Bouch History, Family Crest & Coats of Arms
- Origins Available:
The surname Bouch is a name that evolved during the medieval era in the French region of Champagne. It was originally a name for a person who worked as a butcher. Originally the name Bouch was derived from the Old French word "bochier," which translates to "butcher."
Early Origins of the Bouch family
The surname Bouch was first found in the town of Chaumont in the department of Haute-Marne in the north-east of France. 
The name is sometimes seen as Leboucher in the north-west parts of France. Other variations of the name also depend on the region of France where the name is found. Some other variations of the name include, Bouchier, Bouchez (north), Bouchey (east), and Bouquier (south). 
Marin Boucher, born in 1589, married Julienne Baril on 7th February 1611 at Saint-Jean-de-Mortagne, France. They had eight children together in France. Their son, François, was baptized on 22nd November 1617.
Marin's wife, Julienne, died in France on 15th December 1627 and Marin remarried to Perrine Mallet in 1629. Marin and Perrine had two children in France, Marin (b. 1630) and Jean-Galleran (b. 1633). Marin arrived in Canada on 9th August 1634 along with his wife, Perrine, and six of his children, François, Jean-Galleran, Pierre, Guillaume, Marie, and Madeleine.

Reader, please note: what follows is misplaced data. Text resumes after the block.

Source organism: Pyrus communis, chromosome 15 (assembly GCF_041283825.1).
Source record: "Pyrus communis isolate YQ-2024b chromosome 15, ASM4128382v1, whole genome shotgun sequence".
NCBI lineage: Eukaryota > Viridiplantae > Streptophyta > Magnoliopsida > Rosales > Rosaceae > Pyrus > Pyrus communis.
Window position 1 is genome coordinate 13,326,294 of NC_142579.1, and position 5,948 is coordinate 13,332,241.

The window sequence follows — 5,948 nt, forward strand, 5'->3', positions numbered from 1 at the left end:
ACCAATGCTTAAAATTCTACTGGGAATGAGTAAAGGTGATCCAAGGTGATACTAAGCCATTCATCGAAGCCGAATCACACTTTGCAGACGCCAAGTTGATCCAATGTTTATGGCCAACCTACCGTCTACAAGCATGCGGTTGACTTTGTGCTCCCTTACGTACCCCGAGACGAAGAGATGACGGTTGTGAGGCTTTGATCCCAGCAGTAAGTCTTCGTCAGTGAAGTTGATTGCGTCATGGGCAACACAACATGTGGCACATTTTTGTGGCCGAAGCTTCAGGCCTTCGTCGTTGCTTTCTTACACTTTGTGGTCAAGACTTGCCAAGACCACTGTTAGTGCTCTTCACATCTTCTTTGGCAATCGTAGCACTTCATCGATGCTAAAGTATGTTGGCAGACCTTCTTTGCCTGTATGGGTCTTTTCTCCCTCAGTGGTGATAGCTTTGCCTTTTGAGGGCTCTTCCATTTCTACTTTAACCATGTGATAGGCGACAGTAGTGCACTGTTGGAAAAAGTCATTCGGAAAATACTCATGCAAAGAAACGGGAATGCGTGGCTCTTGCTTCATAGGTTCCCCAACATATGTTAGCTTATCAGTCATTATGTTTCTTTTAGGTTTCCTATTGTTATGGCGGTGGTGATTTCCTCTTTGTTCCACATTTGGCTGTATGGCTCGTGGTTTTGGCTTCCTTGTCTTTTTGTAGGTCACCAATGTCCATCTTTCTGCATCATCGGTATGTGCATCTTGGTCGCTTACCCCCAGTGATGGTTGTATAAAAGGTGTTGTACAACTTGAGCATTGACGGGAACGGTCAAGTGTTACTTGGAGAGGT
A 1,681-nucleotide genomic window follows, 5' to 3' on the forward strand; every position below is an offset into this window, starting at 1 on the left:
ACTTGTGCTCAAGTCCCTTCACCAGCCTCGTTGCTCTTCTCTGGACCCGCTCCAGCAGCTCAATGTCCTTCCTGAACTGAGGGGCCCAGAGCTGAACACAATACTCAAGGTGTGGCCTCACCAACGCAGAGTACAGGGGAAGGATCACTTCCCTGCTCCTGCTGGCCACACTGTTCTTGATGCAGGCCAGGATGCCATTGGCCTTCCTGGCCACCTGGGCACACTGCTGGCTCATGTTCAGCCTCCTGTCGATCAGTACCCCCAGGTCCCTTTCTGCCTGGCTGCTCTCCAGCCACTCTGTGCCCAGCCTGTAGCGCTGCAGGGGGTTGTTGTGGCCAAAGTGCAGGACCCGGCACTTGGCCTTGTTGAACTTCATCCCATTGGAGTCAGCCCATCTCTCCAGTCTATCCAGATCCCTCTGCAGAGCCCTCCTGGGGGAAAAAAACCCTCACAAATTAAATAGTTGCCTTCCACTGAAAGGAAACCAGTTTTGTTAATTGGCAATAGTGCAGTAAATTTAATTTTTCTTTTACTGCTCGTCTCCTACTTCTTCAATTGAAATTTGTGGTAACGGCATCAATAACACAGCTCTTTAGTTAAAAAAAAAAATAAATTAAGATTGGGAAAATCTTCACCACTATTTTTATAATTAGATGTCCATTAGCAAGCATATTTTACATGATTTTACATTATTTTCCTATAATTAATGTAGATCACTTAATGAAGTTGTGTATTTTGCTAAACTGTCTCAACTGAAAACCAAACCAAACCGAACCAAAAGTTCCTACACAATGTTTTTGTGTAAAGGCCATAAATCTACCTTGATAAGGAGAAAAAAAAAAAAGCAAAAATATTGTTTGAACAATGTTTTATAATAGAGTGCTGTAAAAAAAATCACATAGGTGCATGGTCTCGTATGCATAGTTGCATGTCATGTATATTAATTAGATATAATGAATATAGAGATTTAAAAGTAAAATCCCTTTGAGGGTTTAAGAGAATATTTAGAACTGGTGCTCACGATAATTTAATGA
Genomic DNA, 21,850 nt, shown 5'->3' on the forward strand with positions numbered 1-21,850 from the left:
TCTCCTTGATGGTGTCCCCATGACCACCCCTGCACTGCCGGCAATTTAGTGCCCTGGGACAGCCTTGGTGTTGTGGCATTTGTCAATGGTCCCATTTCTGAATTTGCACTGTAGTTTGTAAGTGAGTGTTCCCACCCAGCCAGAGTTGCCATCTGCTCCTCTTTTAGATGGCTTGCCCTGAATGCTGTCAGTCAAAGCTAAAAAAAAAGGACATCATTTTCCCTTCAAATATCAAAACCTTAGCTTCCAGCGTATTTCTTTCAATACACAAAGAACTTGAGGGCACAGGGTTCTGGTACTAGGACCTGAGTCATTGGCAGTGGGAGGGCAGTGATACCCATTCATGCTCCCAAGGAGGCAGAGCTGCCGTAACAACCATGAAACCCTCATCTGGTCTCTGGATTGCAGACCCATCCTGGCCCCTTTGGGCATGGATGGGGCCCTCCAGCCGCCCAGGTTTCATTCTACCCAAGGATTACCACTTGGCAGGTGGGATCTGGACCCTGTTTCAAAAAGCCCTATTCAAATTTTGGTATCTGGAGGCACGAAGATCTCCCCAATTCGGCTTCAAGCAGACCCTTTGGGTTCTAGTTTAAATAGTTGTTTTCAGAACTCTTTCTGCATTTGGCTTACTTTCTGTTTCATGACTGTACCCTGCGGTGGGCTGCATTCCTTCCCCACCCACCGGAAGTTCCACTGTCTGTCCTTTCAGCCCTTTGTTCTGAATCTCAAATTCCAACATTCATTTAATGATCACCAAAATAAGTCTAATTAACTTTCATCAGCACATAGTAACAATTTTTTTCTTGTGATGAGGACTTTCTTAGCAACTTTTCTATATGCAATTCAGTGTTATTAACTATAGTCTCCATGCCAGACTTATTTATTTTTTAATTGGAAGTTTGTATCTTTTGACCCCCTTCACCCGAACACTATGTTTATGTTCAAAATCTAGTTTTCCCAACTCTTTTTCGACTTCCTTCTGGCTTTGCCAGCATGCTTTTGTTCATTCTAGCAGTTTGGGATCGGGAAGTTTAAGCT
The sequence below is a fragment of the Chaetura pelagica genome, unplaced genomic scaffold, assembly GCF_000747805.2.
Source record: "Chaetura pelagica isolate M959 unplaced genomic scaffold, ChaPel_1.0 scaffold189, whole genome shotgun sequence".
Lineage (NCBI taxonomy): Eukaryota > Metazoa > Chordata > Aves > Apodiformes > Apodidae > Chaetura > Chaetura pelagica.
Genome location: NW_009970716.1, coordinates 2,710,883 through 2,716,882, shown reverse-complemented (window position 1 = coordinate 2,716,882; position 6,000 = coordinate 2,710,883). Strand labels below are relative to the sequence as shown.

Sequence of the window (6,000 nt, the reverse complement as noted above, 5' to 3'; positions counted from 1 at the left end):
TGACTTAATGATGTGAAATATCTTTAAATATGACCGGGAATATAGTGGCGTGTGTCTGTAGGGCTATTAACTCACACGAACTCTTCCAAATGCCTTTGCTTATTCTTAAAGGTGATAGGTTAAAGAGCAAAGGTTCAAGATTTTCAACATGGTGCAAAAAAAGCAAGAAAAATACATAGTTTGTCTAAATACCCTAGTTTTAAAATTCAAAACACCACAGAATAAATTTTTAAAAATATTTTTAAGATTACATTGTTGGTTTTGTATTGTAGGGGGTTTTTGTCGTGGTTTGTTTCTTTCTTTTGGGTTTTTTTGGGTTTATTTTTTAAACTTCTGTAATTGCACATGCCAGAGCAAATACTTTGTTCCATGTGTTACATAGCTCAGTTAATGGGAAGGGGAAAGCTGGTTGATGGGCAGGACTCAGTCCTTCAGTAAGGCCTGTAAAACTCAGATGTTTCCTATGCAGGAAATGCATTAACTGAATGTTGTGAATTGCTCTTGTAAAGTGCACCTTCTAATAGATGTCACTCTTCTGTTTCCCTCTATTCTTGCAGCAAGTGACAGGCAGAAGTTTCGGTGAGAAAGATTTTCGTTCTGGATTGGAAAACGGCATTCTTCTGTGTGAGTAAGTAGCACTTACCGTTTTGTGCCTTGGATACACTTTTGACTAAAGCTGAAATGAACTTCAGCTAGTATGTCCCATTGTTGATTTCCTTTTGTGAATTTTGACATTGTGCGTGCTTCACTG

François married Florence Gareman, daughter of Pierre and Madeleine (née Charlot), on 3rd September 1641 and Jean-Galleran married Marie Leclerc at Château-Richer, Quebec on 10th October 1661. They had five children together. 
Early History of the Bouch family
This web page shows only a small excerpt of our Bouch research. Another 227 words (16 lines of text) covering the years 1100, 1304, 1506, 1789, 1670, 1551, 1644, 1703, 1770, 1788, 1868, 1622, 1717, 1635, 1703 and 1770 are included under the topic Early Bouch History in all our PDF Extended History products and printed products wherever possible.
Bouch Spelling Variations
Throughout the course of history most surnames have undergone changes for many reasons. During the early development of the French language, a son and father may not have chosen to spell their name the same way. Many are simple spelling changes by a person who gave his name, phonetically, to a scribe, priest, or recorder. Many names held prefixes or suffixes which became optional as they passed through the centuries, or were adopted by different branches to signify either a political or religious adherence. Hence, we have many spelling variations of this name, Bouch some of which are Boucher, Bouche, Bouchez, Bouchais, Bouchay, le Boucher, de Boucher and many more.
Early Notables of the Bouch family (pre 1700)
Notable amongst the family at this time was Jean Boucher, Rector of the University and Vicar of St-Benoît, French naturalist; and Pierre Boucher de Boucherville (1622-1717) who went to Canada from France in 1635 with his father; at the age of 18, he entered the services of the Jesuits and spent 4...
Another 52 words (4 lines of text) are included under the topic Early Bouch Notables in all our PDF Extended History products and printed products wherever possible.
Bouch migration to the United States +